Have you ever wondered what it would be like to be a little gnome delivering mail to the creatures of the forest? Me neither until I saw the trailer for Applemoes Games’ new adventure title Mail Time. Mail Time is a cottagecore platformer title that sees you playing as Olive, a new mail scout tasked with, well, delivering mail. A premise that, without context, can seem bland on paper. However, bland is nowhere near a proper descriptor for this wonderful indie title. Join me as I give you the rundown on my first day as a mail scout!
The premise is pretty straightforward in this title. You play as Olive, little mushroom hat-wearing gnome with a budding career as a mail scout. It’s your first day delivering mail in Grumblewood Grove and your boss, Janet, has asked you to deliver a letter to a mysterious fellow named Greg. With no address on the letter and no clue where to go, we are sent out into the forest to do our job and figure out where this Glen character is at.
The story to this adventure exceeded my expectations in the best of ways. Along your journey delivering mail between the other forest citizens you’ll end up involved in a secret operation, become an amateur mycologist, and help love blossom. With characters like an explosive-loving mole and a wood-carving punk woodpecker filling in its cast, it is an endearing short tale. Written by Bloo van der Deijl, the story in this game is very fitting, humorous, and unpredictable. The only complaint I have is I wish it went on for a little longer, but that’s less of a complaint; more of a compliment. I didn’t really want the story to end at all. I wanted to meet more of the forest’s citizens.
The gameplay is mostly your run of the mill platforming, but not to this game’s detriment. You’ll be climbing trees, gliding to cliffsides, and bouncing on bread and mushrooms quite frequently. With a game as cute as this, that never really got tiring in my time with it. And while it doesn’t rewrite the book, it doesn’t dissatisfy either. It sticks to what makes the genre what it is in the first place.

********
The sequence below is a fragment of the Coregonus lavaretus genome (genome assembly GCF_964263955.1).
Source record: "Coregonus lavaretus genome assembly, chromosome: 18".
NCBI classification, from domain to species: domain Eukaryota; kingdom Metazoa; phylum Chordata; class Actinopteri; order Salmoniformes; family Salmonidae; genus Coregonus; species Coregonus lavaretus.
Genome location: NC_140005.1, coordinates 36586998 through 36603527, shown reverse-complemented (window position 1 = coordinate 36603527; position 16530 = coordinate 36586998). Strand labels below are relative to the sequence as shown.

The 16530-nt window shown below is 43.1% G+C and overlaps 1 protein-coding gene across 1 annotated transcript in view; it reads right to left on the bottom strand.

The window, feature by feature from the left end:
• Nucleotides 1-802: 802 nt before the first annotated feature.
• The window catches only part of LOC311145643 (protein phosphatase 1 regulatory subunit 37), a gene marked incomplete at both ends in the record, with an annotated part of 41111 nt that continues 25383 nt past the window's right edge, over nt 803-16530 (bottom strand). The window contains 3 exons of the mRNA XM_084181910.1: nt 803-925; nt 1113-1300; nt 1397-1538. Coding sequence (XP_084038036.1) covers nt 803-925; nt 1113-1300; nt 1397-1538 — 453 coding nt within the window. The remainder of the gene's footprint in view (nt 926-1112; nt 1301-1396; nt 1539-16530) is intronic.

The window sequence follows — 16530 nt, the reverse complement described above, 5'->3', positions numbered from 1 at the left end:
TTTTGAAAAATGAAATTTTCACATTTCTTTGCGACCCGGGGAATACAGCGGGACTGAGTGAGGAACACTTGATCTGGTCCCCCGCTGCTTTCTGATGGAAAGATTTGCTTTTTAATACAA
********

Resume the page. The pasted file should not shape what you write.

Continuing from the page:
With collections to complete, obstacles to climb, and mail to deliver, the gameplay helps carry you between story beats in an accessible fashion. You aren’t rushed with timers or burdened by things like fall damage. With a focus on the aesthetic and story, this game is a nice break from my usual chaos of fighting and action titles. It felt like returning to the era of 3D platformers on the PS2 and GameCube, and I loved it.
Graphics and Sound
First off, I want to commend the development team for this wonderful visual and auditory experience. The entire aesthetic of this game is adorable and serene. With the animation-style visuals, it felt like I was playing through a cartoon from my childhood. From the color choices to character designs, the visual presentation just gave me that sense of warmth and comfort. It’s both fresh and nostalgic at the same time. Truly a piece of art in my opinion. The soundtrack is equally as enjoyable.
Every area in Grumblewood has its distinct theme song, each well-suited to its corresponding space. The first you encounter, a small neighborhood of trees, features a tune that captures the sense of wonder and adventure that awaits you. Meanwhile, the pond has a slower, more climactic sound, perfect for the place that harbors Swomp, the pyrotechnic rat. The entire soundtrack makes you feel as if you’re getting lost in a mystical forest. That’s spot on, in my opinion.
If you’re a fan of platformers, cute characters, cottagecore, or all three, Mail Time is worth a try. The entire team at Applemoes has crafted a great time. Perfect for when you just want to relax and occupy the mind with something peaceful yet interactive. I came into this game hoping for a change of pace and a break from the violence of Mortal Kombat, and I walked away with a bit more than that. Although the story felt a little shorter than I’d hoped, it’s already among my favorite indie games of this decade. With that being said, I’m going back to Grumblewood Grove to gather the last of my collectibles and hoping for a sequel!
- A fun, casual experience
- Cute, well written characters
- Strong nostalgia factor
- Easy to pick up
- Never wanted the story to end